Security ProtectionCosts of Services Provided for Selected Cabinet Officials Gao ID: GGD-95-50 December 30, 1994
From October 1991 through June 1994, security protection was provided on at least one occasion to each of the cabinet-level secretaries of the 10 departments GAO reviewed. The extent and frequency of protection varied significantly from department to department but generally included protecting the secretaries while they worked in their offices, attended public events, and traveled on official business; the secretaries of two departments received protection during personal business on five occasions. In addition, two departments sometimes provided protection for their deputy secretaries, and another department once provided temporary protection to another high-level official in the department who had been threatened. The 10 departments reported spending a total of $1.5 million to protect officials in fiscal year 1992, $1.6 million in fiscal year 1993, and $2 million for the first nine months of fiscal year 1994. Although some security personnel said that the secretaries of their departments were recognized by the general public, they justified the need for providing security protection to the officials mainly because of threats from persons who were affected by the policies and issues handled by the department or who were suffering from mental problems. Security officials at all 10 departments said that their agents had attended or were scheduled to attend executive protection training courses offered by law enforcement agencies such as the U.S. Secret Service. Although some agents said that they sometimes carried baggage or checked officials through hotels, the agents said they did so because they were the only staff traveling with officials or because they considered these duties to be security related.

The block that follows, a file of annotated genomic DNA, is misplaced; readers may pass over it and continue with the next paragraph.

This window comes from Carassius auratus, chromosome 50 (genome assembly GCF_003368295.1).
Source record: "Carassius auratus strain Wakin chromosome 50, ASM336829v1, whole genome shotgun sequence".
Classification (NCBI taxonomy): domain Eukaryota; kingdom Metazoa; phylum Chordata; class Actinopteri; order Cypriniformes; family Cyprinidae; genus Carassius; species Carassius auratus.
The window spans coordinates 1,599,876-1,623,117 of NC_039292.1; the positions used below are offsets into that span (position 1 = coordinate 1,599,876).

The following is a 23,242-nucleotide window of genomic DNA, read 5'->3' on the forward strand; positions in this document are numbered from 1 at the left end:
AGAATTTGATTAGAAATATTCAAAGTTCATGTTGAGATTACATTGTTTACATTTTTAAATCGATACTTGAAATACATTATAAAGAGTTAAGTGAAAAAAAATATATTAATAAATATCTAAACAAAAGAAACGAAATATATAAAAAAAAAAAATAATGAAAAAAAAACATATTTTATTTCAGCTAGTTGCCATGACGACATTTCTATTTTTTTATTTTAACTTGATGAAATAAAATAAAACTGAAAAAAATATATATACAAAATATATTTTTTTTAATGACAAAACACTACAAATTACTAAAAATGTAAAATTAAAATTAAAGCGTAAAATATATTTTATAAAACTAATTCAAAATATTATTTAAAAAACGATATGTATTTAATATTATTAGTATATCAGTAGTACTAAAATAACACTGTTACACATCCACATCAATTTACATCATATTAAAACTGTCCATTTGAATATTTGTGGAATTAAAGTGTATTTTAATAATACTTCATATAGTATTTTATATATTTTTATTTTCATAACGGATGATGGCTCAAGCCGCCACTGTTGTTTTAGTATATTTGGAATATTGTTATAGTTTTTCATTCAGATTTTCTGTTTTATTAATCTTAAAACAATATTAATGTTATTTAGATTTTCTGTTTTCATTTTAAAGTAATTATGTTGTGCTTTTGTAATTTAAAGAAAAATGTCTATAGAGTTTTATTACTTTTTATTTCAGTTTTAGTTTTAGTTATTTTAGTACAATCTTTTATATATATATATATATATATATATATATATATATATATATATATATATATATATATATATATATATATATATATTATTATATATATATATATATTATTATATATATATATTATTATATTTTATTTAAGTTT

GAO found that: (1) from October 1991 through June 1994, each of the 10 cabinet secretaries received security protection on at least one occasion; (2) although the extent and frequency of security protection varied significantly among the departments, it generally included protecting the secretaries at their offices and public events, and on official travel; (3) on five occasions, two secretaries received protection while on personal business; (4) two departments occasionally provided protection for their deputy secretaries and one department provided short-term protection to a high-level official who had been threatened; (5) security personnel believed that their protective services were needed due to potential threats to department officials; (6) the 10 departments spent $1.5 million in fiscal year (FY) 1992 on protective services, travel, training, and equipment, $1.6 million in FY 1993, and $2 million in the first 9 months of FY 1994; (7) security protection costs at three departments increased significantly in FY 1994 because of more controversial departmental policies, increased travel, and one secretary's greater public recognition; (8) some security agents reported that they occasionally carried baggage or checked officials through hotels because they either were the only staff available or considered such duties to be security related; and (9) all security agents attended executive protection training courses offered through their own departments or by law enforcement agencies.